9

Just to add to Ben's great answer:

Defining struct members in the same order they are later accessed in your application will reduce cache misses and possibly increase performance. This will work provided the entire structure does not fit into L1 cache.

On the other hand, ordering the members from biggest to smallest may reduce overall memory usage, which may be important when storing an array of small structures.

Let's assume that for an architecture (I don't know them that well, I think that would be the case for default settings 32bit gcc, someone will correct me in comments) this structure:

struct MemoryUnused {
  uint8_t val0;
  uint16_t val1;
  uint8_t val2;
  uint16_t val3;
  uint8_t val4;
  uint32_t val5;
  uint8_t val6;
}

takes 20 bytes in memory, while this:

struct MemoryNotLost {
  uint32_t val5;
  uint16_t val1;
  uint16_t val3;
  uint8_t val0;
  uint8_t val2;
  uint8_t val4;
  uint8_t val6;
}

Will take 12. That's 8 bytes lost due to padding, and it's a 67% increase in size of the smallers struct. With a large array of such structs, the gain would be significant and, simply because of the amount of used memory, will decrease the amount of cache misses.

  • While you have a theoretical point, your argument seems pretty mute in all circumstances I know about: First, only very few structs are always accessed in the same order. Second, a struct that does not fit into level 1 cache is a veritable monster and should never be produced. Third, we frequently have many small objects in large arrays, and here only one thing matters for performance: the overall size of the objects. And fourth, we should not have unrelated parts within a single structure anyway, that is against the spirit of object orientation. – cmaster Jan 2 '14 at 12:18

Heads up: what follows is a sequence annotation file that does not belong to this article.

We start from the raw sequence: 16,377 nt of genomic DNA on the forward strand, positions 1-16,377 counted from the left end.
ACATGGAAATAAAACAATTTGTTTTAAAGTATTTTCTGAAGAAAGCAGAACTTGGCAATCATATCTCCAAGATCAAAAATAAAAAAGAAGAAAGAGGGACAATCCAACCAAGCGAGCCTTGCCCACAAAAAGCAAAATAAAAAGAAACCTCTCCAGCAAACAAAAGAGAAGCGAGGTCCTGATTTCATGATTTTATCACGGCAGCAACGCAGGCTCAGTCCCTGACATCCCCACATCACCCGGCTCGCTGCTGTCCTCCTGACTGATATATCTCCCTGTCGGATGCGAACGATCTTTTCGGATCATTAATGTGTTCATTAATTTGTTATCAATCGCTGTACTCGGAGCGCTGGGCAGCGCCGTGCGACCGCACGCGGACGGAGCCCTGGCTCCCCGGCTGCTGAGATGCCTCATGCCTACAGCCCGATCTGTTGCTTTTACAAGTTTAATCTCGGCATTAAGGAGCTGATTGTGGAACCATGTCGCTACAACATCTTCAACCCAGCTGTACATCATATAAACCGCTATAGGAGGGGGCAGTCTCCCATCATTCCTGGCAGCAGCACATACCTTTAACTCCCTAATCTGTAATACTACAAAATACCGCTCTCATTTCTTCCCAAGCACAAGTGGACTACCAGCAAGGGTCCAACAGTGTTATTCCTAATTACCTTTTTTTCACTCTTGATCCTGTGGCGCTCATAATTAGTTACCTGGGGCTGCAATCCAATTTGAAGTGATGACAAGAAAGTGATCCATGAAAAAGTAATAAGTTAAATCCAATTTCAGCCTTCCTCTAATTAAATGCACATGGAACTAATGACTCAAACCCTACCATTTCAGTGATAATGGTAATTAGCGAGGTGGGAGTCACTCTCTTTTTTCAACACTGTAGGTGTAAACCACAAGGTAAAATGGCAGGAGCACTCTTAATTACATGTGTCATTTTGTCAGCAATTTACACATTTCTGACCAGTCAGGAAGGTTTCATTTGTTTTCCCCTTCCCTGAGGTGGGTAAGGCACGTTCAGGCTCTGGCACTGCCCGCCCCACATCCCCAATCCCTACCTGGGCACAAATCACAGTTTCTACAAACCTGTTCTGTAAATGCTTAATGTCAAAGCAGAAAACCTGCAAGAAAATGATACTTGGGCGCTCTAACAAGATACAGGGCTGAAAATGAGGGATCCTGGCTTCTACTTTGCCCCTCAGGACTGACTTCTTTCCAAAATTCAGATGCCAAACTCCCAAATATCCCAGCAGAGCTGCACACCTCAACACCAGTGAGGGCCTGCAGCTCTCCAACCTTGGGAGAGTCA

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    @cmaster First, the question is theoretical. Second, we use multiple char[] in a struct to store user input data in frontend - we may not be proud of it, but that's the case. Pointers to multiple long strings would be as bad. Third - that's the point, overall size may be reduced with ordering. Fourth - I do not understand what you're addressing here. Certainly not my post. – Dariusz Jan 2 '14 at 12:22
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    @cmaster: Quite the contrary... whenever you compose objects to make a larger object, you have operations (the subobject behaviors) that access only a subset of the complete object. That's not "against the spirit of OO", that's normal. – Ben Voigt Jan 2 '14 at 17:02
  • And your conclusion is wrong. If there is a large array of such structs and there exists some loop that uses the int32_t member (whose name strangely changed from val5 to val0) and the int8_t val6 member, the latter memory layout will cause twice as many cache misses as the former (padded) one. There probably exists a packed layout that doesn't suffer this problem, but simple size sorting isn't it. – Ben Voigt Jan 2 '14 at 17:06
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    @BenVoigt I changed the names. I didn't think they were meaningful, but now I realize they can be confusing. Thanks for the note. Does your last note still apply? If so, please elaborate, since I am not certain I understand it. – Dariusz Jan 2 '14 at 17:24